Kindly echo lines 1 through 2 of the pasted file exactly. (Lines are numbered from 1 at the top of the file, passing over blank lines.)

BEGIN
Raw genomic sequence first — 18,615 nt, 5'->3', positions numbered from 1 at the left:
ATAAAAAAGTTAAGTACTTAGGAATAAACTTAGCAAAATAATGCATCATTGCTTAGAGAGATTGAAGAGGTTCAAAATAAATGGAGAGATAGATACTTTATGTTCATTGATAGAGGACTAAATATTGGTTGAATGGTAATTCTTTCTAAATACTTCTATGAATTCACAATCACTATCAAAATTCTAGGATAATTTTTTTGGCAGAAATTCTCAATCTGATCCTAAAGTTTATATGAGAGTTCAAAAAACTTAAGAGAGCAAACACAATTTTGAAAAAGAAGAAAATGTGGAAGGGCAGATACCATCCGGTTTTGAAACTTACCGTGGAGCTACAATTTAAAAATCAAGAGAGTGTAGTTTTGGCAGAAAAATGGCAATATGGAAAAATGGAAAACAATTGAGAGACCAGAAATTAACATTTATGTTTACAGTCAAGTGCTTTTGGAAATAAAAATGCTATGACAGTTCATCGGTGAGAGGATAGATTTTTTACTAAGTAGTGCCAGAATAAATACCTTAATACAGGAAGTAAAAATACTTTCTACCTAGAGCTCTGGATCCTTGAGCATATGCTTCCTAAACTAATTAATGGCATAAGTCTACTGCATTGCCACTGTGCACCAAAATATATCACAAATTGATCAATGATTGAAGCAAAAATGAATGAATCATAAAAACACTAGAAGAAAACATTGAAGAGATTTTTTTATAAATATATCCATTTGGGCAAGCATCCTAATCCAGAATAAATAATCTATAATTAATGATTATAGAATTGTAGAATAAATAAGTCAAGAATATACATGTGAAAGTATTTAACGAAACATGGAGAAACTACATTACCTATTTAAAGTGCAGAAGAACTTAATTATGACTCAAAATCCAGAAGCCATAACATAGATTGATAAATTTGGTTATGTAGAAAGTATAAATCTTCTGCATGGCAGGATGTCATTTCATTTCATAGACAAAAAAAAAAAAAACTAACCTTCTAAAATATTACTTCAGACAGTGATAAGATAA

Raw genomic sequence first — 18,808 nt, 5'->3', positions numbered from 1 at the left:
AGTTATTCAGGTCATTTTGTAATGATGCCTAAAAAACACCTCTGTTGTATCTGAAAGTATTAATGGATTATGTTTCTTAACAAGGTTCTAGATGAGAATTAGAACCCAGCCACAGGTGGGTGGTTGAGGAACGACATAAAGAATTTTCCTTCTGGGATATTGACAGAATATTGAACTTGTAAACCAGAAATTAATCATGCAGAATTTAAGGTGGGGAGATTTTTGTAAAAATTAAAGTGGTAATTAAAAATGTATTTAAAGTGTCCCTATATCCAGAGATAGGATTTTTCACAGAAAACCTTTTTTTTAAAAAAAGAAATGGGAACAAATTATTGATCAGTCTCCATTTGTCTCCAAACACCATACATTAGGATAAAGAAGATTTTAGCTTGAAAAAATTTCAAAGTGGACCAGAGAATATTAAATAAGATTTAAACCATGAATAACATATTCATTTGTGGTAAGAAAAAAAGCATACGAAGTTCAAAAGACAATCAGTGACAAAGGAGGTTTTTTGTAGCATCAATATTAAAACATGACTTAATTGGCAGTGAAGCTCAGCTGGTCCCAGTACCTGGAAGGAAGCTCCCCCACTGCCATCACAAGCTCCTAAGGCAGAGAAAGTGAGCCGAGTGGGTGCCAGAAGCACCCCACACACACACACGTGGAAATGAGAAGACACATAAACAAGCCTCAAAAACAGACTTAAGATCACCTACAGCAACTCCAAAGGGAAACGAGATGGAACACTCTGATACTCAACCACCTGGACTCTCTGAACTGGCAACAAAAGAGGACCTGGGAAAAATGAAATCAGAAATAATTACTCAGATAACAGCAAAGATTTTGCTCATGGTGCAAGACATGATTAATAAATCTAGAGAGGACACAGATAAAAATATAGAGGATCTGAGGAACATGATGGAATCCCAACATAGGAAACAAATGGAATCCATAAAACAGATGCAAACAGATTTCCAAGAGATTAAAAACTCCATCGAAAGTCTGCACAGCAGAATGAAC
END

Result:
Raw genomic sequence first — 18,615 nt, 5'->3', positions numbered from 1 at the left:
ATAAAAAAGTTAAGTACTTAGGAATAAACTTAGCAAAATAATGCATCATTGCTTAGAGAGATTGAAGAGGTTCAAAATAAATGGAGAGATAGATACTTTATGTTCATTGATAGAGGACTAAATATTGGTTGAATGGTAATTCTTTCTAAATACTTCTATGAATTCACAATCACTATCAAAATTCTAGGATAATTTTTTTGGCAGAAATTCTCAATCTGATCCTAAAGTTTATATGAGAGTTCAAAAAACTTAAGAGAGCAAACACAATTTTGAAAAAGAAGAAAATGTGGAAGGGCAGATACCATCCGGTTTTGAAACTTACCGTGGAGCTACAATTTAAAAATCAAGAGAGTGTAGTTTTGGCAGAAAAATGGCAATATGGAAAAATGGAAAACAATTGAGAGACCAGAAATTAACATTTATGTTTACAGTCAAGTGCTTTTGGAAATAAAAATGCTATGACAGTTCATCGGTGAGAGGATAGATTTTTTACTAAGTAGTGCCAGAATAAATACCTTAATACAGGAAGTAAAAATACTTTCTACCTAGAGCTCTGGATCCTTGAGCATATGCTTCCTAAACTAATTAATGGCATAAGTCTACTGCATTGCCACTGTGCACCAAAATATATCACAAATTGATCAATGATTGAAGCAAAAATGAATGAATCATAAAAACACTAGAAGAAAACATTGAAGAGATTTTTTTATAAATATATCCATTTGGGCAAGCATCCTAATCCAGAATAAATAATCTATAATTAATGATTATAGAATTGTAGAATAAATAAGTCAAGAATATACATGTGAAAGTATTTAACGAAACATGGAGAAACTACATTACCTATTTAAAGTGCAGAAGAACTTAATTATGACTCAAAATCCAGAAGCCATAACATAGATTGATAAATTTGGTTATGTAGAAAGTATAAATCTTCTGCATGGCAGGATGTCATTTCATTTCATAGACAAAAAAAAAAAAAACTAACCTTCTAAAATATTACTTCAGACAGTGATAAGATAA